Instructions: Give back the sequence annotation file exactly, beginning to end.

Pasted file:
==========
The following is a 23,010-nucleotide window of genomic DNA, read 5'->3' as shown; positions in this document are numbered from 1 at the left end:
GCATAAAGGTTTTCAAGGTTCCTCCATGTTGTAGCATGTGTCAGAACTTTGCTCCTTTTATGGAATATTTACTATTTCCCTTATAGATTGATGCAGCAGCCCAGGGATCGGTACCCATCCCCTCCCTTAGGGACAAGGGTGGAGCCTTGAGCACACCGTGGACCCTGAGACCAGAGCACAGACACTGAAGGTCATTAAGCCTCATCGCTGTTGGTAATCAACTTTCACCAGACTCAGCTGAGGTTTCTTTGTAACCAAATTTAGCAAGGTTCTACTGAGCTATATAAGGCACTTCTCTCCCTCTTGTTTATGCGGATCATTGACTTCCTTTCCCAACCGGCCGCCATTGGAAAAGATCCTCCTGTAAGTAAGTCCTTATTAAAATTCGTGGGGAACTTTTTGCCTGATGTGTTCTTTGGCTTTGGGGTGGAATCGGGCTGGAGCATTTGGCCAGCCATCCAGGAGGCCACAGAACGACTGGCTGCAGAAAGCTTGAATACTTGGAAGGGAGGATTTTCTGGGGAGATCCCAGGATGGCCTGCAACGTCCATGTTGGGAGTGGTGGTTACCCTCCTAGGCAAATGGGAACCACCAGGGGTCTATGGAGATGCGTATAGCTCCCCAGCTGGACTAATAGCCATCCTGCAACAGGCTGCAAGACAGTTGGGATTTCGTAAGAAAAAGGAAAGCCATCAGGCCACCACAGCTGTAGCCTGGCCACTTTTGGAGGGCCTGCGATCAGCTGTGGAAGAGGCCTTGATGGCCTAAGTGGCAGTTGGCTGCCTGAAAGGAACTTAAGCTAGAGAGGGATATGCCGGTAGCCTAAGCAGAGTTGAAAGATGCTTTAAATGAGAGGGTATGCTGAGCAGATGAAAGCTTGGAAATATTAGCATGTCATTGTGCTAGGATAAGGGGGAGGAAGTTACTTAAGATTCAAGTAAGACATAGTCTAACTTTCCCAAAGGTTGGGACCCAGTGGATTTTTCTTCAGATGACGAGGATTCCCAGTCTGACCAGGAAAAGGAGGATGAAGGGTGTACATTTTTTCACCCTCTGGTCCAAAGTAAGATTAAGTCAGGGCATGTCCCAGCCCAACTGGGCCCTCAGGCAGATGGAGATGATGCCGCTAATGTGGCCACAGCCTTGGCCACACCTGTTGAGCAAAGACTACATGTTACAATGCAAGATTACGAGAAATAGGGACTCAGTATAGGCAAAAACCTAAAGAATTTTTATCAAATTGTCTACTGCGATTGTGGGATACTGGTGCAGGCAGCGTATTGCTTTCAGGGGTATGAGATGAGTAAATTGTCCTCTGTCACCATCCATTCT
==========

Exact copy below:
The following is a 23,010-nucleotide window of genomic DNA, read 5'->3' as shown; positions in this document are numbered from 1 at the left end:
GCATAAAGGTTTTCAAGGTTCCTCCATGTTGTAGCATGTGTCAGAACTTTGCTCCTTTTATGGAATATTTACTATTTCCCTTATAGATTGATGCAGCAGCCCAGGGATCGGTACCCATCCCCTCCCTTAGGGACAAGGGTGGAGCCTTGAGCACACCGTGGACCCTGAGACCAGAGCACAGACACTGAAGGTCATTAAGCCTCATCGCTGTTGGTAATCAACTTTCACCAGACTCAGCTGAGGTTTCTTTGTAACCAAATTTAGCAAGGTTCTACTGAGCTATATAAGGCACTTCTCTCCCTCTTGTTTATGCGGATCATTGACTTCCTTTCCCAACCGGCCGCCATTGGAAAAGATCCTCCTGTAAGTAAGTCCTTATTAAAATTCGTGGGGAACTTTTTGCCTGATGTGTTCTTTGGCTTTGGGGTGGAATCGGGCTGGAGCATTTGGCCAGCCATCCAGGAGGCCACAGAACGACTGGCTGCAGAAAGCTTGAATACTTGGAAGGGAGGATTTTCTGGGGAGATCCCAGGATGGCCTGCAACGTCCATGTTGGGAGTGGTGGTTACCCTCCTAGGCAAATGGGAACCACCAGGGGTCTATGGAGATGCGTATAGCTCCCCAGCTGGACTAATAGCCATCCTGCAACAGGCTGCAAGACAGTTGGGATTTCGTAAGAAAAAGGAAAGCCATCAGGCCACCACAGCTGTAGCCTGGCCACTTTTGGAGGGCCTGCGATCAGCTGTGGAAGAGGCCTTGATGGCCTAAGTGGCAGTTGGCTGCCTGAAAGGAACTTAAGCTAGAGAGGGATATGCCGGTAGCCTAAGCAGAGTTGAAAGATGCTTTAAATGAGAGGGTATGCTGAGCAGATGAAAGCTTGGAAATATTAGCATGTCATTGTGCTAGGATAAGGGGGAGGAAGTTACTTAAGATTCAAGTAAGACATAGTCTAACTTTCCCAAAGGTTGGGACCCAGTGGATTTTTCTTCAGATGACGAGGATTCCCAGTCTGACCAGGAAAAGGAGGATGAAGGGTGTACATTTTTTCACCCTCTGGTCCAAAGTAAGATTAAGTCAGGGCATGTCCCAGCCCAACTGGGCCCTCAGGCAGATGGAGATGATGCCGCTAATGTGGCCACAGCCTTGGCCACACCTGTTGAGCAAAGACTACATGTTACAATGCAAGATTACGAGAAATAGGGACTCAGTATAGGCAAAAACCTAAAGAATTTTTATCAAATTGTCTACTGCGATTGTGGGATACTGGTGCAGGCAGCGTATTGCTTTCAGGGGTATGAGATGAGTAAATTGTCCTCTGTCACCATCCATTCT